As the beautiful Elven Queen, Galadriel's path in the films may only be finite; however, it's her grace and strength that flows through Frodo and Sam for much of their journey. She's wise, powerful, and refuses to give into the Ring's power when Frodo offers it to her.
Cate Blanchett's ethereal performance gives Galdriel weight in the saga, helping Elrond to see that he must send help to Helm's Deep and guiding Frodo when his strength fails him.
The rightful King of Gondor, the reluctant heir to the throne, and the one who shows his leadership as the films progress.
Aragorn is one who's blessed of a true heart and a pure will of good inside of him. He rejects the Ring when Frodo would give it to him, and when looked upon by the Eye of Sauron, he runs steadfast into battle against Sauron's forces instead of cowering away.
Viggo Mortensen was drafted late to play the character, but he never showed any signs of ill preparation. Instead, he delivered the perfect Aragorn that the films needed, and he provided one of the most compelling performances in the saga.
For all the talk of what could've been had Sean Connery or Sir Christopher Lee taken the role of Gandalf, nobody else could have done what Sir Ian McKellen did with the character.
As the character who leads the Fellowship, only to fall in battle with the Balrog, and then return when he was needed most—going from the benevolent Gandalf the Grey to the more stoic and battle-ready Gandalf the White—a deft nuance was needed of whomever played the part.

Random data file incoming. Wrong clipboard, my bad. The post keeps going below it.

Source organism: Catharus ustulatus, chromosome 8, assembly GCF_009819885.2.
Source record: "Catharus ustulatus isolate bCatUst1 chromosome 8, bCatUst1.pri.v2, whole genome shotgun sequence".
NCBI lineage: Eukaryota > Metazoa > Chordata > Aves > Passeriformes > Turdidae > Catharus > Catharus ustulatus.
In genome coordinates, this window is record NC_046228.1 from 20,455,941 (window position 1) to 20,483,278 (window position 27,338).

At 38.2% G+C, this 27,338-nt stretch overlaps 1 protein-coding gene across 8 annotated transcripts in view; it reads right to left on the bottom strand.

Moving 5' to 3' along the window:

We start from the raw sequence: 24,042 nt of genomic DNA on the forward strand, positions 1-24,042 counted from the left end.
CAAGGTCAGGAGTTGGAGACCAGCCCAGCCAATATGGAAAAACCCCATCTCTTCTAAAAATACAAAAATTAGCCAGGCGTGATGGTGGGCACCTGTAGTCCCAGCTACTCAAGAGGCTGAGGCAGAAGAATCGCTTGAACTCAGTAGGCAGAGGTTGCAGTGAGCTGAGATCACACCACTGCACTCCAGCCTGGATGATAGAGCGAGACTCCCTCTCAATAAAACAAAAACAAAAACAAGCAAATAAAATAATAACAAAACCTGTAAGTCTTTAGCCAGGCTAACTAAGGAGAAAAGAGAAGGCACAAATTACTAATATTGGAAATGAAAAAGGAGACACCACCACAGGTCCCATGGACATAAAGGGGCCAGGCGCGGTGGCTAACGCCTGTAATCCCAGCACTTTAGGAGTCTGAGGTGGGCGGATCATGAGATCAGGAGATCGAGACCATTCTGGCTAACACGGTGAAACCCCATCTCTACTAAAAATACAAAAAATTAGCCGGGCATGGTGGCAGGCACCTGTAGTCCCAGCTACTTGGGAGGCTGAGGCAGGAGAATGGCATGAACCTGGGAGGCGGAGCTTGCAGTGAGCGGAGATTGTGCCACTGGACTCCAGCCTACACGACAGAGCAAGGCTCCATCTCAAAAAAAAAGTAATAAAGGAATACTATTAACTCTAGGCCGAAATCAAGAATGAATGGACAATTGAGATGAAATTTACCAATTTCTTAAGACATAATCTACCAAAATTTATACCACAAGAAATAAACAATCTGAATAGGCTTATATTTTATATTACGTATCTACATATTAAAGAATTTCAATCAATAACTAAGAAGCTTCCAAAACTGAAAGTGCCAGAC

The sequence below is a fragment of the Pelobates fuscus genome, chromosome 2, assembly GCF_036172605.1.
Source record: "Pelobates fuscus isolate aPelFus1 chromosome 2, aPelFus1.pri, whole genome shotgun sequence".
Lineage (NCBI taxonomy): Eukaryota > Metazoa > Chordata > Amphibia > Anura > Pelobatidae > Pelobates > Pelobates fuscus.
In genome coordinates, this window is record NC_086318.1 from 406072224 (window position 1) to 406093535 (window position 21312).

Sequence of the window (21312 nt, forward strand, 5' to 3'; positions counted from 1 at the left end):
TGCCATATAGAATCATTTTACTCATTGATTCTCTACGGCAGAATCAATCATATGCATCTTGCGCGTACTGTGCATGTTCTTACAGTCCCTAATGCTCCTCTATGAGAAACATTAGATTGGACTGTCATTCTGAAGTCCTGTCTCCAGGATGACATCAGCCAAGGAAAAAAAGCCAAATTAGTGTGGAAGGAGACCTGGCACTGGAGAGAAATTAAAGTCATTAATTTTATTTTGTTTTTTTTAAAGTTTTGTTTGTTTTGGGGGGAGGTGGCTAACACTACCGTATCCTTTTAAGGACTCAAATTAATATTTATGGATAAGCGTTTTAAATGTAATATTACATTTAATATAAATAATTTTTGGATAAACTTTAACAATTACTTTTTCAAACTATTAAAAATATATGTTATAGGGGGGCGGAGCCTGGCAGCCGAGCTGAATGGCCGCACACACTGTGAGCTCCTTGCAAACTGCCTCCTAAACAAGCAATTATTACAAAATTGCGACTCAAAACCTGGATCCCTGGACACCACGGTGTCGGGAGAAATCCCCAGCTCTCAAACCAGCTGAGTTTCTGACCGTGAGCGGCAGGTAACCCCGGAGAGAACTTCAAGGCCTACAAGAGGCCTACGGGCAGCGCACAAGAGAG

McKellen garnered an Oscar nomination for Gandalf in Fellowship of the Ring, the only actor to get such an honor in the films. That alone should tell you all you need to know about his perfection in the role—one that he admits he'll be known for long after his passing.
Samwise Gamgee is known by many as the best of the Hobbits. Indeed, his undying loyalty and stalwart strength of heart are what Tolkien wanted to represent in his book series.
He refused to break the promise he made to Gandalf and chose instead to swim after Frodo, even when he didn't know how to swim and nearly drowned. He saved Frodo from Shelob. He carried Frodo up the slopes of Mount Doom when Frodo couldn't go any further.
The character's heart and soul are pure from start to finish, and Sean Astin's performance as Sam showcases all of Sam's core qualities without ever being saccharine or over-the-top.
The duality of Gollum's role in the films (and the original books) represents the Ring's power over an individual across hundreds of years. When we meet Gollum for the first time, we see a creature broken by his bearing of the Ring—a warning of what Frodo could become.
The most challenging character to translate to the big screen, Gollum's personalities as both himself and Smeagol dominate the sequences when he, Frodo, and Sam are sneaking into Mordor to complete their mission.
Without Andy Serkis in the role, the saga may not have worked as well as it did—that is the truth of Gollum/Smeagol. His role personified what J. R. R. Tolkien wrote about with Gollum and Smeagol's duality, and nobody has ever said "precious" as venomously as Serkis.